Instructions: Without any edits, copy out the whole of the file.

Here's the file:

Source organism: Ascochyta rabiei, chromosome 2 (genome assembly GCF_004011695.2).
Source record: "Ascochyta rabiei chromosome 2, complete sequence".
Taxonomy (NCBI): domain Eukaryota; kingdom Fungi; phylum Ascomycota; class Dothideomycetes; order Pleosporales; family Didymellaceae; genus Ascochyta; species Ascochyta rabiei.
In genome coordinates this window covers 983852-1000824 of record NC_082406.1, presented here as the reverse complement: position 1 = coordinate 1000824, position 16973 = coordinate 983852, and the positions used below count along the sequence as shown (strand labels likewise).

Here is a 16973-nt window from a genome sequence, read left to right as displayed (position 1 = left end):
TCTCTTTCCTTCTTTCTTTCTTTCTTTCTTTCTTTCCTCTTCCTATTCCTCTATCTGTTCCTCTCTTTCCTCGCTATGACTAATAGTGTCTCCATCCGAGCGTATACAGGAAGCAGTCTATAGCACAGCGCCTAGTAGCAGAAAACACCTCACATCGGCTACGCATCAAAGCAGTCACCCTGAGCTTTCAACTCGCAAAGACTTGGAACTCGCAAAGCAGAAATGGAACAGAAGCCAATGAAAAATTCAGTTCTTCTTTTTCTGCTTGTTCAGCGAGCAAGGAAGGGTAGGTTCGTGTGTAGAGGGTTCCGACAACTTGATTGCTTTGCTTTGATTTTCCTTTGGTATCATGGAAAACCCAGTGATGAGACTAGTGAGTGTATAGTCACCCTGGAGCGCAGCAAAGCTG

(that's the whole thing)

Source organism: Ascochyta rabiei, chromosome 2 (genome assembly GCF_004011695.2).
Source record: "Ascochyta rabiei chromosome 2, complete sequence".
Taxonomy (NCBI): domain Eukaryota; kingdom Fungi; phylum Ascomycota; class Dothideomycetes; order Pleosporales; family Didymellaceae; genus Ascochyta; species Ascochyta rabiei.
In genome coordinates this window covers 983852-1000824 of record NC_082406.1, presented here as the reverse complement: position 1 = coordinate 1000824, position 16973 = coordinate 983852, and the positions used below count along the sequence as shown (strand labels likewise).

Here is a 16973-nt window from a genome sequence, read left to right as displayed (position 1 = left end):
TCTCTTTCCTTCTTTCTTTCTTTCTTTCTTTCTTTCCTCTTCCTATTCCTCTATCTGTTCCTCTCTTTCCTCGCTATGACTAATAGTGTCTCCATCCGAGCGTATACAGGAAGCAGTCTATAGCACAGCGCCTAGTAGCAGAAAACACCTCACATCGGCTACGCATCAAAGCAGTCACCCTGAGCTTTCAACTCGCAAAGACTTGGAACTCGCAAAGCAGAAATGGAACAGAAGCCAATGAAAAATTCAGTTCTTCTTTTTCTGCTTGTTCAGCGAGCAAGGAAGGGTAGGTTCGTGTGTAGAGGGTTCCGACAACTTGATTGCTTTGCTTTGATTTTCCTTTGGTATCATGGAAAACCCAGTGATGAGACTAGTGAGTGTATAGTCACCCTGGAGCGCAGCAAAGCTG